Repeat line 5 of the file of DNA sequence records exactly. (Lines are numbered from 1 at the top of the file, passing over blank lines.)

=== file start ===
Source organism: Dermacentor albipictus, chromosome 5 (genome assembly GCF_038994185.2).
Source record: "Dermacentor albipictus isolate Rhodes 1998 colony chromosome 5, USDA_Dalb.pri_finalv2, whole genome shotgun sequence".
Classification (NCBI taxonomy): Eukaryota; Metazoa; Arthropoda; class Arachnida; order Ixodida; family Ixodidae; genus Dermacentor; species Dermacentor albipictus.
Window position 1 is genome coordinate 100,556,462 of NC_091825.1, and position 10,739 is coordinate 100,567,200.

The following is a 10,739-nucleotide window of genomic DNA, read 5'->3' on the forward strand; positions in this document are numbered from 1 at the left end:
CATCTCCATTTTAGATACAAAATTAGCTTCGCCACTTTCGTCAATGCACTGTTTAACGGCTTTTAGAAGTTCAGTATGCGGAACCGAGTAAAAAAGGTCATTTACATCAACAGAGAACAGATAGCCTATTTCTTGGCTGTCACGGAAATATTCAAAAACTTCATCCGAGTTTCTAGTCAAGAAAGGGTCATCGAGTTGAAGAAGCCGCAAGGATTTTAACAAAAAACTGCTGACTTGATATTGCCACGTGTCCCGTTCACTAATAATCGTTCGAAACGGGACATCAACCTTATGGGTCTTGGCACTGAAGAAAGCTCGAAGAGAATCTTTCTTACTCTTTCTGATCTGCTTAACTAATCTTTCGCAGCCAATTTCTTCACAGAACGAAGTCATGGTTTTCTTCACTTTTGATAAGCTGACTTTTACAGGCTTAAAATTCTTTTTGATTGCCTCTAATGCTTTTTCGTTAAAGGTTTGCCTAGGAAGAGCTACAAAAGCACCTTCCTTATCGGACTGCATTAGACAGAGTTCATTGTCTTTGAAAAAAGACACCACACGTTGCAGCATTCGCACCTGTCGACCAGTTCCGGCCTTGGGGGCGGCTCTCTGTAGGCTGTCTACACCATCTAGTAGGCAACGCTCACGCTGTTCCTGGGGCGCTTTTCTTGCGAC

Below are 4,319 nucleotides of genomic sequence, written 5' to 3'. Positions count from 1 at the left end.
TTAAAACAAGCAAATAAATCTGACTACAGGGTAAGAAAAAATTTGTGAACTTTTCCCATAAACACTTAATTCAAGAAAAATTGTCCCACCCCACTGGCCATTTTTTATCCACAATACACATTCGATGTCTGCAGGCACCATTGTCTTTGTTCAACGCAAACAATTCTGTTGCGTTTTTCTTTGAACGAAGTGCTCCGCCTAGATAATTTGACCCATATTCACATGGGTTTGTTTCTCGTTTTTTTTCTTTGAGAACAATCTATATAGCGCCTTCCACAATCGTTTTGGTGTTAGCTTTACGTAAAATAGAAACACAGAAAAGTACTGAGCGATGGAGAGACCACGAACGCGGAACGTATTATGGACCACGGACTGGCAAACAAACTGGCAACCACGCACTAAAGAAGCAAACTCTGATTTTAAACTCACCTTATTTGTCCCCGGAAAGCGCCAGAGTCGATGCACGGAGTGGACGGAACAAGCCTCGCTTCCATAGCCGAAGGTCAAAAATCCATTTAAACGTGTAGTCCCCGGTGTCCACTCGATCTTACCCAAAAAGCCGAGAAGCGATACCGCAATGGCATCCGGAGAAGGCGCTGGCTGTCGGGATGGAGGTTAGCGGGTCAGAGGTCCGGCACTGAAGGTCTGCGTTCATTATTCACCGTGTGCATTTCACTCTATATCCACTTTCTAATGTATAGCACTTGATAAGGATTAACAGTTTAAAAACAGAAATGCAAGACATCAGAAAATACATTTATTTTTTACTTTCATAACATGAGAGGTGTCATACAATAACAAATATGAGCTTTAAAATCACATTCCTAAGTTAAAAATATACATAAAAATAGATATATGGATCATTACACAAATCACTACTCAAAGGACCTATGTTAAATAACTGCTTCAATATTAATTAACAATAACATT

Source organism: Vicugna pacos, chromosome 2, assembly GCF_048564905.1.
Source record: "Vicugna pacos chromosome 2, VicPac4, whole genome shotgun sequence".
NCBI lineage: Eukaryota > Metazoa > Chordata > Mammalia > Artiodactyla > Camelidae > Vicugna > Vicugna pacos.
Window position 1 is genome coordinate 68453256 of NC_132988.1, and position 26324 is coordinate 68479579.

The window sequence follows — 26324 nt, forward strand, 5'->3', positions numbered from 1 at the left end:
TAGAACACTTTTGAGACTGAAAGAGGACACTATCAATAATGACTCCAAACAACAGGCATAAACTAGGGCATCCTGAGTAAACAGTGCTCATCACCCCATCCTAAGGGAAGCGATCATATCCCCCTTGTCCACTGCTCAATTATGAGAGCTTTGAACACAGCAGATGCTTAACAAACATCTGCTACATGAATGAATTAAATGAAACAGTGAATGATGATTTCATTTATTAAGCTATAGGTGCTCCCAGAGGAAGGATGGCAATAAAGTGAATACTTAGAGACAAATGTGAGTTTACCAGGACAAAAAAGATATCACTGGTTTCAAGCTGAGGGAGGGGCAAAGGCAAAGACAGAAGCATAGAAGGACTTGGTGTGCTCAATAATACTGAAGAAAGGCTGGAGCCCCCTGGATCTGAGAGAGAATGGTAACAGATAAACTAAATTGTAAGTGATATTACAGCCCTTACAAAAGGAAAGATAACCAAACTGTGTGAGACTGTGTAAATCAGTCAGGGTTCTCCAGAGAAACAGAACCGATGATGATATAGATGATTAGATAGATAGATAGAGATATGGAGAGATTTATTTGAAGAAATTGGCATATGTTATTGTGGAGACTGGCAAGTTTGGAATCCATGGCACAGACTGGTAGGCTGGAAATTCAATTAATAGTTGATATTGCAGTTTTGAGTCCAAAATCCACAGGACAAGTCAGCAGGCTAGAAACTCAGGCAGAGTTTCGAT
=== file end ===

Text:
The following is a 10,739-nucleotide window of genomic DNA, read 5'->3' on the forward strand; positions in this document are numbered from 1 at the left end: